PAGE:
But the quality of the greens will make or break Chambers Bay. And it may be because of too much play, or too little.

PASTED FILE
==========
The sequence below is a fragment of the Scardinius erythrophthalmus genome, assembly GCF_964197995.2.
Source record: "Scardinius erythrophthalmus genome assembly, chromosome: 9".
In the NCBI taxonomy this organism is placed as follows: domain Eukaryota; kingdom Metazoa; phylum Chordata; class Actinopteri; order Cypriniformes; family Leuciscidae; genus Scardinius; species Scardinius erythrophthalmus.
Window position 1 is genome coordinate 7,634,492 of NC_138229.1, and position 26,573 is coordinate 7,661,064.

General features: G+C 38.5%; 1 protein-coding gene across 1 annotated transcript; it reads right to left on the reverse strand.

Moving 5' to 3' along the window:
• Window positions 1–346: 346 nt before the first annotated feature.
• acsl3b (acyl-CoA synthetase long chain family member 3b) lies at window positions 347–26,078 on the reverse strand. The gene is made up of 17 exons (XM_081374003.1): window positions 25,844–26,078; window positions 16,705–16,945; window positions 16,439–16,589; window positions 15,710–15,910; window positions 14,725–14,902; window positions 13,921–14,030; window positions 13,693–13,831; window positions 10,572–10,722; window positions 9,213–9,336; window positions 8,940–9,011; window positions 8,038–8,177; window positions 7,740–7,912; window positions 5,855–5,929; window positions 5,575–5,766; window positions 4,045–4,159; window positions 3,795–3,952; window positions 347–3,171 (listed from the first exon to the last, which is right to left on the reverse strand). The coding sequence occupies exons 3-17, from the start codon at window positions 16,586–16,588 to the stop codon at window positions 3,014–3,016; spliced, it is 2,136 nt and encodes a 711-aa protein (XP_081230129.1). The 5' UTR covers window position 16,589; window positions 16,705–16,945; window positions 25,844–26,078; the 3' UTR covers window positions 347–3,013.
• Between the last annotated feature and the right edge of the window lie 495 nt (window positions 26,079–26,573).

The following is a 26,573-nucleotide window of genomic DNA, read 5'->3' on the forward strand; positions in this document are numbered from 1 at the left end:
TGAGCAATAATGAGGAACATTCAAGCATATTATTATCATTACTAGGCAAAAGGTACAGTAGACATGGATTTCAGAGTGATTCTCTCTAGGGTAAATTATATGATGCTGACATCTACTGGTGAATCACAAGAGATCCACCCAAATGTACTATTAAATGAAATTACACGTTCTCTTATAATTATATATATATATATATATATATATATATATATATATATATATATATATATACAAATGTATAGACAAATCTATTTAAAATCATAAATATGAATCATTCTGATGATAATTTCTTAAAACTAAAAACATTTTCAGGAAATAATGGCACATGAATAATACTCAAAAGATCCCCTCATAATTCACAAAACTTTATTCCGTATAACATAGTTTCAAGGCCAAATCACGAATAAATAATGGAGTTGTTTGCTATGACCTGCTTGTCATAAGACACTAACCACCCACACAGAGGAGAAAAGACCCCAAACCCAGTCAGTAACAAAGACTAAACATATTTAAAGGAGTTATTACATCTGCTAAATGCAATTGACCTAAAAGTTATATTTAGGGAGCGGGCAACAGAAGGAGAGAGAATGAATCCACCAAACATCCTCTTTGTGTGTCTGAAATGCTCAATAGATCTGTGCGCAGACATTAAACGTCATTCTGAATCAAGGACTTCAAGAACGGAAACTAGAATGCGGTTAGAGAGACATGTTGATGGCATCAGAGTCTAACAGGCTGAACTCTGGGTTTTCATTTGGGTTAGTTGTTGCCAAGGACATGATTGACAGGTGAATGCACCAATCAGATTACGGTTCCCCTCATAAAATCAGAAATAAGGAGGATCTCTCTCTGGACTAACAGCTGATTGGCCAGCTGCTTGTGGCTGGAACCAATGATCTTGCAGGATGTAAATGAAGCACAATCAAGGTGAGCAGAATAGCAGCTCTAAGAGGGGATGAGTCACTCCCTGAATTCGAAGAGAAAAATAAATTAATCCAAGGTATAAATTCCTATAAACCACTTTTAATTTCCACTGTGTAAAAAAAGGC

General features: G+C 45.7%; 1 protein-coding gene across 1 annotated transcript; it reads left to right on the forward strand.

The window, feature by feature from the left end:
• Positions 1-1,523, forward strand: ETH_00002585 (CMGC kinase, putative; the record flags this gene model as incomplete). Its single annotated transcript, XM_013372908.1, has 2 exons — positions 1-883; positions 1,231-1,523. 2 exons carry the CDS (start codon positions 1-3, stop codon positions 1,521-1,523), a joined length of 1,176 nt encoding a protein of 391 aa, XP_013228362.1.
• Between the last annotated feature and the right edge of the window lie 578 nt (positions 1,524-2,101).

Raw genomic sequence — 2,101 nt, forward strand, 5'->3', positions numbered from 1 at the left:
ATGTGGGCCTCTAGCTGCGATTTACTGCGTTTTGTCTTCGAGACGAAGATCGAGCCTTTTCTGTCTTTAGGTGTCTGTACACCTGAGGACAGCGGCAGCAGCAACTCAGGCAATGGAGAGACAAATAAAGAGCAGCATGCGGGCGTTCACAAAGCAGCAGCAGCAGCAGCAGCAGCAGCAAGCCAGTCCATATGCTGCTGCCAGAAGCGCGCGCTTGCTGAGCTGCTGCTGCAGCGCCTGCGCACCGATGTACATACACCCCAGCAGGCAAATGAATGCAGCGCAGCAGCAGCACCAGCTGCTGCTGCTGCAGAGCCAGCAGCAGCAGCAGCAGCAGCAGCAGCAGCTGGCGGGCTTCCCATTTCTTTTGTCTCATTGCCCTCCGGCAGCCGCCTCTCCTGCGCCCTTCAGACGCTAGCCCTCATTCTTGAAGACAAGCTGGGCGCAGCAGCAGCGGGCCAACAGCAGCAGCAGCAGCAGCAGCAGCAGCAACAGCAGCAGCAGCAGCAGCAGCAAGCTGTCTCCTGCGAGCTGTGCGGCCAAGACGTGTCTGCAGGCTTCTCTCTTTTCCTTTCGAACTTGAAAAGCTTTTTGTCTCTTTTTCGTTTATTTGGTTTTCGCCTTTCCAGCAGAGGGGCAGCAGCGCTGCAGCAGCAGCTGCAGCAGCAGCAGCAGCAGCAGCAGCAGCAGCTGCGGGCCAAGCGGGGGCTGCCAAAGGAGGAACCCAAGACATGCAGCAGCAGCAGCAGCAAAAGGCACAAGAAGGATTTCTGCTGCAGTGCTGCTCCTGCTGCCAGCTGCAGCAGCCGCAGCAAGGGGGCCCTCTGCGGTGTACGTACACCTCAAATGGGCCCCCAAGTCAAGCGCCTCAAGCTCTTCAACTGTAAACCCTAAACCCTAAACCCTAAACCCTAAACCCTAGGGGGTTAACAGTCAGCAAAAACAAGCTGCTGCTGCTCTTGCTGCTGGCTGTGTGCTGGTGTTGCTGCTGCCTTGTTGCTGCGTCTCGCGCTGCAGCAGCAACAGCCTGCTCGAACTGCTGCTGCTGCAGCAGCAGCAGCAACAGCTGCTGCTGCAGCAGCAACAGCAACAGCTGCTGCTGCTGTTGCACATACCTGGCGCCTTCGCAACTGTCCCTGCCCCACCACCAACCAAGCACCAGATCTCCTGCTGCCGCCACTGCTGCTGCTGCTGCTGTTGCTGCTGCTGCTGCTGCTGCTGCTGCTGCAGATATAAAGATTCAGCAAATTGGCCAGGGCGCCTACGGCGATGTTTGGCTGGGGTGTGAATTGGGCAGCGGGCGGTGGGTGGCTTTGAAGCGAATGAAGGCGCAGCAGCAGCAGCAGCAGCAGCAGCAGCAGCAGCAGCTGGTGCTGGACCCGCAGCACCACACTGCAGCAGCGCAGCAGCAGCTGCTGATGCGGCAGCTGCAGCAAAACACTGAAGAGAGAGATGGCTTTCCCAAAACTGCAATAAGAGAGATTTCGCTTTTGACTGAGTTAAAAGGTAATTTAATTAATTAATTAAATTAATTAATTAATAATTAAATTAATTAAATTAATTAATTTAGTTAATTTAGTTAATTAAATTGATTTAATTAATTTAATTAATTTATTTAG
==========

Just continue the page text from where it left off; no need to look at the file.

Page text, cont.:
Blaine Newnham has covered golf for 50 years. He still cherishes the memory of following Ben Hogan for 18 holes during the first round of the 1966 U.S. Open at the Olympic Club in San Francisco. He worked then for the Oakland Tribune, where he covered the Oakland Raiders during the first three seasons of head coach John Madden. Blaine moved on to Eugene, Ore., in 1971 as sports editor and columnist, covering the 1972 Olympic Games in Munich. He covered five Olympics all together - Mexico City, Munich, Los Angeles, Seoul, and Athens - before retiring in early 2005 from the Seattle Times. He covered his first Masters in 1987 when Larry Mize chipped in to beat Greg Norman, and his last in 2005 when Tiger Woods chip dramatically teetered on the lip at No. 16 and rolled in. He saw Woods' four straight major wins in 2000 and 2001, and Payne Stewart's par putt to win the U.S. Open at Pinehurst. In 2005, Blaine received the Northwest Golf Media Association's Distinguished Service Award. He is the author of the forthcoming book, "America's St. Andrews," which tells the colorful back-story of how Chambers Bay was selected as the site of the 2015 U.S. Open. Due for release on October 1, 2014, the book may be pre-ordered at www.AmericasStAndrews.com. He and his wife, Joanna, live in Indianola, Wash., where the Dungeness crabs outnumber the people.